Virginia Divorce & Finances

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Jeffrey Johnson is a legal writer with a focus on personal injury. He has worked on personal injury and sovereign immunity litigation in addition to experience in family, estate, and criminal law. He earned a J.D. from the University of Baltimore and has worked in legal offices and non-profits in Maryland, Texas, and North Carolina. He has also earned an MFA in screenwriting from Chapman Univer...

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UPDATED: Jul 16, 2021

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The division of joint property during divorce can lead to many questions and much frustration. How will the court divide property? What will the effects be on your taxes? Are there estate planning issues to be resolved? Is there a possibility of spousal support (or alimony) payments, and if so, what will the parameters of those payments be? The following headings discuss laws specific to Virginia divorce and finances.

Virginia Property Division/Community Property/Debts:

Virginia is an’equitable distribution‘ state. Marital property will thus be distributed on terms considered to be fair. Note that’fair’ in this context does not always mean equal. In fact, it is more likely that the division will not end up being 50/50. The factors the court will consider in making the determination over the division of joint property include, among other things, the contributions of each spouse to the marital estate, the total value of the properties of the parties, the economic circumstances of each party, any misconduct that may have occurred, and the amount of spousal support awarded.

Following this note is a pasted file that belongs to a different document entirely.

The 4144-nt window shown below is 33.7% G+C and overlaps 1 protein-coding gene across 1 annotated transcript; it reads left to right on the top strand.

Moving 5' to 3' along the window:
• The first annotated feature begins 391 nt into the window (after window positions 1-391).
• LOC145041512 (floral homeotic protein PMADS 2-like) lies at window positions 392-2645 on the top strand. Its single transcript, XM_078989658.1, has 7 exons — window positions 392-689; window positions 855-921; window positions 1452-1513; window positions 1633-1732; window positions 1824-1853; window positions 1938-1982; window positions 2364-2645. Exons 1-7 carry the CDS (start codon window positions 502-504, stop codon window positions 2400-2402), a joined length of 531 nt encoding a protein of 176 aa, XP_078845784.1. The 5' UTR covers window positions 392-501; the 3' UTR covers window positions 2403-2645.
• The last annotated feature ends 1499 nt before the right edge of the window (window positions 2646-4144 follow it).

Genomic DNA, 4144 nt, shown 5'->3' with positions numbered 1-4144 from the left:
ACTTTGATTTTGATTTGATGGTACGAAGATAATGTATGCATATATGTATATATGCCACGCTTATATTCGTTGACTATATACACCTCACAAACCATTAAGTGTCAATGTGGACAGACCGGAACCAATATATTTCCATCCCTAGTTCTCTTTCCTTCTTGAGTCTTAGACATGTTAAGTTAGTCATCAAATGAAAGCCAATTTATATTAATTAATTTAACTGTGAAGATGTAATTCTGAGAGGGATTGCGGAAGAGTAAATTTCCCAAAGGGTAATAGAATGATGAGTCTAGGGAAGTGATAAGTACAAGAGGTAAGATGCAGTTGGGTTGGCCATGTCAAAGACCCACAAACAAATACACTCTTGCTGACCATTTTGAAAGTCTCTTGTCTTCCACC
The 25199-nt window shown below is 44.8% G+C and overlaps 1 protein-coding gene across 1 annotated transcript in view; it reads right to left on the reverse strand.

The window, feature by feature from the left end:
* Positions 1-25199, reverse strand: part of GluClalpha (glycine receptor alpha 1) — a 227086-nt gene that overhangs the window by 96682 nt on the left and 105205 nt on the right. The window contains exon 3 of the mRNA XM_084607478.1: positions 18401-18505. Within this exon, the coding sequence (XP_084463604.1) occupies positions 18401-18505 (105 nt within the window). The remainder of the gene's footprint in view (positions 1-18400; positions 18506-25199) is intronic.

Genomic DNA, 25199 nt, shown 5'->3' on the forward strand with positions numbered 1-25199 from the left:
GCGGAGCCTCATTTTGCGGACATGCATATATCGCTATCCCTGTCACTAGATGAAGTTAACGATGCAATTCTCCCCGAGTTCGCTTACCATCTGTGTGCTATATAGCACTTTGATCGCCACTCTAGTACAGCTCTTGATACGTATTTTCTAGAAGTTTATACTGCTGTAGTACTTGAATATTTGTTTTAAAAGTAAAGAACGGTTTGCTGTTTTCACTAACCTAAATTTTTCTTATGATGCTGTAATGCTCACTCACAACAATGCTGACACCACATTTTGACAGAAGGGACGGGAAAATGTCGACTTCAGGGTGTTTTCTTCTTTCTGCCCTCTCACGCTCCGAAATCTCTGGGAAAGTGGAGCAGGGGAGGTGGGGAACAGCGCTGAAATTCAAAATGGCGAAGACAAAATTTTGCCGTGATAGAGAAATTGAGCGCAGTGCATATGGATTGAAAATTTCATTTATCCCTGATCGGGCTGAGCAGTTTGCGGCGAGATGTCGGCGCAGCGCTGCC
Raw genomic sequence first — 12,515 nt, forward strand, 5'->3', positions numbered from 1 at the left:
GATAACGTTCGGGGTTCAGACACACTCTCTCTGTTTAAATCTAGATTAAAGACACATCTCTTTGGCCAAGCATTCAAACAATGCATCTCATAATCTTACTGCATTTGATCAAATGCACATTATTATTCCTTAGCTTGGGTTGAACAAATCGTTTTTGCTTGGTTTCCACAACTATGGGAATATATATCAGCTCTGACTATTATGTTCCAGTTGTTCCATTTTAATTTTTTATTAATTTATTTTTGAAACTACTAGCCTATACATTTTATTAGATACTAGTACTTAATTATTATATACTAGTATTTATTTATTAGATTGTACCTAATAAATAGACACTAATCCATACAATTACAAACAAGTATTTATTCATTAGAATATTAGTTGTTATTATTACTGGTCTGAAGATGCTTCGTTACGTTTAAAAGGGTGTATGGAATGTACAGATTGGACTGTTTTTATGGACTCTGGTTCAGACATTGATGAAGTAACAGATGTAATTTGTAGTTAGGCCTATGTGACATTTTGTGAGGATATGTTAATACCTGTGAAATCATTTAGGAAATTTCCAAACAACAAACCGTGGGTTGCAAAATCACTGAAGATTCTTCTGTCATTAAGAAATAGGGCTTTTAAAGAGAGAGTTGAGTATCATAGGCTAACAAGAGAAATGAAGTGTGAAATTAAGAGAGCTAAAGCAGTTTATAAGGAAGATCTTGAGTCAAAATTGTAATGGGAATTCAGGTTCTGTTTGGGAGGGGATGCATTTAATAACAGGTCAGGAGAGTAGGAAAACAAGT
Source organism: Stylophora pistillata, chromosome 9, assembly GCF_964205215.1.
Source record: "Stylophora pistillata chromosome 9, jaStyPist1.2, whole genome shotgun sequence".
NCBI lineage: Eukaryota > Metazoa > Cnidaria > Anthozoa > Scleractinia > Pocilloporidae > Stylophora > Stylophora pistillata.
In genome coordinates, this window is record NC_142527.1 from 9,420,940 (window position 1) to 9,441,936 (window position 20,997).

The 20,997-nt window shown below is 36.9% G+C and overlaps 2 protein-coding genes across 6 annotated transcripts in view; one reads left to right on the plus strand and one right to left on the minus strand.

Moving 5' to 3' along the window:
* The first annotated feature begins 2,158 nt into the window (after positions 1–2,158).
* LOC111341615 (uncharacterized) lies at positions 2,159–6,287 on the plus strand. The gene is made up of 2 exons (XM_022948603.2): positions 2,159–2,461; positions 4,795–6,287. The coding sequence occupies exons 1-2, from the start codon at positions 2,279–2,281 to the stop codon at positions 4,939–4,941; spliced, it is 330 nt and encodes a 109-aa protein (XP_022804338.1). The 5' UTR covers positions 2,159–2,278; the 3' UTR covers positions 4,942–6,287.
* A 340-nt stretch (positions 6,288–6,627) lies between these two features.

Virginia Spousal Support:

Spousal support is not automatically granted. Whether spousal support will be awarded is always decided on a case-by-case basis, either as agreed to by the parties, or at the court’s discretion. Any fault grounds for divorce are considered in making the determination. Additionally, the court will look to the following factors:

  1. The needs and resources of the parties, including all forms of income;
  2. The subjective standard of living during the marriage;
  3. Marriage duration;
  4. Any special circumstances including age, physical or mental conditions, especially those that would impact employment potential; and
  5. Each party’s contributions to the well-being of their family, monetary or otherwise

Note that the spousal award amount and duration, once determined, are not permanently fixed. The award may be modified or eliminated as circumstances dictate, such as one party entering into another marriage or similar arrangement, or a material change in the financial circumstances of a party.

Virginia Divorce/Child Support/Child Custody Lawyers:
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Virginia Divorce Laws: Click below to find the Virginia Divorce laws you’re looking for:
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